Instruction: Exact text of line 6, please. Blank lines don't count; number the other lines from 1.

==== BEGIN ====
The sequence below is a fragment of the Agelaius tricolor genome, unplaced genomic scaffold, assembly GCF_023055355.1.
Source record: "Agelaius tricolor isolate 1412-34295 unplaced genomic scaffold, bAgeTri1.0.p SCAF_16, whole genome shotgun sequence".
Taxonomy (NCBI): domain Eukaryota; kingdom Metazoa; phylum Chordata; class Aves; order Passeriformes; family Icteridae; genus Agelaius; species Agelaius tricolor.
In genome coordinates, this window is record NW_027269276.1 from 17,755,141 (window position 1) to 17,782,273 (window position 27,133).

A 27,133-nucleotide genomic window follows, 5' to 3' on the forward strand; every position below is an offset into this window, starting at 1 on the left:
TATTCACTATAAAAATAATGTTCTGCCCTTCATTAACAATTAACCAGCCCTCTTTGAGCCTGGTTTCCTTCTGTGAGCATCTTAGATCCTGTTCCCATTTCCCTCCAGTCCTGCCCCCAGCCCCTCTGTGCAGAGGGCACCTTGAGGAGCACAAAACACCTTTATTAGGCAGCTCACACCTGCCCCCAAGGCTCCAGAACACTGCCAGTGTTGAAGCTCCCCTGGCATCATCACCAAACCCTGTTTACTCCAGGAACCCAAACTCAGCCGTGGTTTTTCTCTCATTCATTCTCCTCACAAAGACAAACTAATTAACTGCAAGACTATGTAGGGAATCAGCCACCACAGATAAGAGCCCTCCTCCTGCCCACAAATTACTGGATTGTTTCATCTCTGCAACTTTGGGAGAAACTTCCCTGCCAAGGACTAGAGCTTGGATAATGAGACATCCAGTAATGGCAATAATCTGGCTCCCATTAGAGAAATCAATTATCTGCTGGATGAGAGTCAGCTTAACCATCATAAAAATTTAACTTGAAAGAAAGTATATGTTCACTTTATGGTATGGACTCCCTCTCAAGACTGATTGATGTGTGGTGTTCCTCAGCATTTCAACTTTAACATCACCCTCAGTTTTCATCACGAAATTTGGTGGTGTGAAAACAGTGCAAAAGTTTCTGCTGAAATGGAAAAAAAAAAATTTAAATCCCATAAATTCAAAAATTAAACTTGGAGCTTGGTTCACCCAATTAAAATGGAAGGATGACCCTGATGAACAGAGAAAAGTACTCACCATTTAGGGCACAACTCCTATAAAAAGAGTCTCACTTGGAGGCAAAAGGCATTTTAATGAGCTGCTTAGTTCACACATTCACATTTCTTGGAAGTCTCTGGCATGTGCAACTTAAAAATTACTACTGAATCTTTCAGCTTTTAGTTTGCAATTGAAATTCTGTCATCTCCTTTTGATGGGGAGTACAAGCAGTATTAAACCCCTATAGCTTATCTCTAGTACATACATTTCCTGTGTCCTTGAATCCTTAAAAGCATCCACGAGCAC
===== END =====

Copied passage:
TATTCACTATAAAAATAATGTTCTGCCCTTCATTAACAATTAACCAGCCCTCTTTGAGCCTGGTTTCCTTCTGTGAGCATCTTAGATCCTGTTCCCATTTCCCTCCAGTCCTGCCCCCAGCCCCTCTGTGCAGAGGGCACCTTGAGGAGCACAAAACACCTTTATTAGGCAGCTCACACCTGCCCCCAAGGCTCCAGAACACTGCCAGTGTTGAAGCTCCCCTGGCATCATCACCAAACCCTGTTTACTCCAGGAACCCAAACTCAGCCGTGGTTTTTCTCTCATTCATTCTCCTCACAAAGACAAACTAATTAACTGCAAGACTATGTAGGGAATCAGCCACCACAGATAAGAGCCCTCCTCCTGCCCACAAATTACTGGATTGTTTCATCTCTGCAACTTTGGGAGAAACTTCCCTGCCAAGGACTAGAGCTTGGATAATGAGACATCCAGTAATGGCAATAATCTGGCTCCCATTAGAGAAATCAATTATCTGCTGGATGAGAGTCAGCTTAACCATCATAAAAATTTAACTTGAAAGAAAGTATATGTTCACTTTATGGTATGGACTCCCTCTCAAGACTGATTGATGTGTGGTGTTCCTCAGCATTTCAACTTTAACATCACCCTCAGTTTTCATCACGAAATTTGGTGGTGTGAAAACAGTGCAAAAGTTTCTGCTGAAATGGAAAAAAAAAAATTTAAATCCCATAAATTCAAAAATTAAACTTGGAGCTTGGTTCACCCAATTAAAATGGAAGGATGACCCTGATGAACAGAGAAAAGTACTCACCATTTAGGGCACAACTCCTATAAAAAGAGTCTCACTTGGAGGCAAAAGGCATTTTAATGAGCTGCTTAGTTCACACATTCACATTTCTTGGAAGTCTCTGGCATGTGCAACTTAAAAATTACTACTGAATCTTTCAGCTTTTAGTTTGCAATTGAAATTCTGTCATCTCCTTTTGATGGGGAGTACAAGCAGTATTAAACCCCTATAGCTTATCTCTAGTACATACATTTCCTGTGTCCTTGAATCCTTAAAAGCATCCACGAGCAC